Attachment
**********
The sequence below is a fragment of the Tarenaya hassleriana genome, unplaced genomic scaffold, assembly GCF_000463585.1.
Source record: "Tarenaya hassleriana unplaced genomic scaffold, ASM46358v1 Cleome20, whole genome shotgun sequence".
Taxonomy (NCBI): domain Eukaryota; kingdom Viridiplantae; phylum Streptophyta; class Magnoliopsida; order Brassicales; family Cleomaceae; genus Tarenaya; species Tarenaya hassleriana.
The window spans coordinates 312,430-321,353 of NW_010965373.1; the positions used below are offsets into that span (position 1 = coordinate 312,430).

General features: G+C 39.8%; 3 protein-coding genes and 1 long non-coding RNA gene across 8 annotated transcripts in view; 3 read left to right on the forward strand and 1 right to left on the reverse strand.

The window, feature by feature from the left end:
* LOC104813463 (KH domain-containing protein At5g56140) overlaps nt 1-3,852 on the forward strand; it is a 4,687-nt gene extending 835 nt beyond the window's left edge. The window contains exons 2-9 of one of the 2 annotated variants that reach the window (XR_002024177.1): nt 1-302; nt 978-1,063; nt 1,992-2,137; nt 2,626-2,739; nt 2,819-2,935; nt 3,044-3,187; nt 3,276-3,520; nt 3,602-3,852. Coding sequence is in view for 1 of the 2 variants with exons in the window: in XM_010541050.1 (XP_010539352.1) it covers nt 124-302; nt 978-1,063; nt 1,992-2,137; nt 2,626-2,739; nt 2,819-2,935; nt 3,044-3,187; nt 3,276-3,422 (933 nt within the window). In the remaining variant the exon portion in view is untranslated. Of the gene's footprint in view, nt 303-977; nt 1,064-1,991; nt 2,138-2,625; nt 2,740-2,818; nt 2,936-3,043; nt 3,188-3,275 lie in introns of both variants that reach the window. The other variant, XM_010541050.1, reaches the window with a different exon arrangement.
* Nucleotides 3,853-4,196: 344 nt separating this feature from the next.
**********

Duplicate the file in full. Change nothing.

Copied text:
The sequence below is a fragment of the Tarenaya hassleriana genome, unplaced genomic scaffold, assembly GCF_000463585.1.
Source record: "Tarenaya hassleriana unplaced genomic scaffold, ASM46358v1 Cleome20, whole genome shotgun sequence".
Taxonomy (NCBI): domain Eukaryota; kingdom Viridiplantae; phylum Streptophyta; class Magnoliopsida; order Brassicales; family Cleomaceae; genus Tarenaya; species Tarenaya hassleriana.
The window spans coordinates 312,430-321,353 of NW_010965373.1; the positions used below are offsets into that span (position 1 = coordinate 312,430).

General features: G+C 39.8%; 3 protein-coding genes and 1 long non-coding RNA gene across 8 annotated transcripts in view; 3 read left to right on the forward strand and 1 right to left on the reverse strand.

The window, feature by feature from the left end:
* LOC104813463 (KH domain-containing protein At5g56140) overlaps nt 1-3,852 on the forward strand; it is a 4,687-nt gene extending 835 nt beyond the window's left edge. The window contains exons 2-9 of one of the 2 annotated variants that reach the window (XR_002024177.1): nt 1-302; nt 978-1,063; nt 1,992-2,137; nt 2,626-2,739; nt 2,819-2,935; nt 3,044-3,187; nt 3,276-3,520; nt 3,602-3,852. Coding sequence is in view for 1 of the 2 variants with exons in the window: in XM_010541050.1 (XP_010539352.1) it covers nt 124-302; nt 978-1,063; nt 1,992-2,137; nt 2,626-2,739; nt 2,819-2,935; nt 3,044-3,187; nt 3,276-3,422 (933 nt within the window). In the remaining variant the exon portion in view is untranslated. Of the gene's footprint in view, nt 303-977; nt 1,064-1,991; nt 2,138-2,625; nt 2,740-2,818; nt 2,936-3,043; nt 3,188-3,275 lie in introns of both variants that reach the window. The other variant, XM_010541050.1, reaches the window with a different exon arrangement.
* Nucleotides 3,853-4,196: 344 nt separating this feature from the next.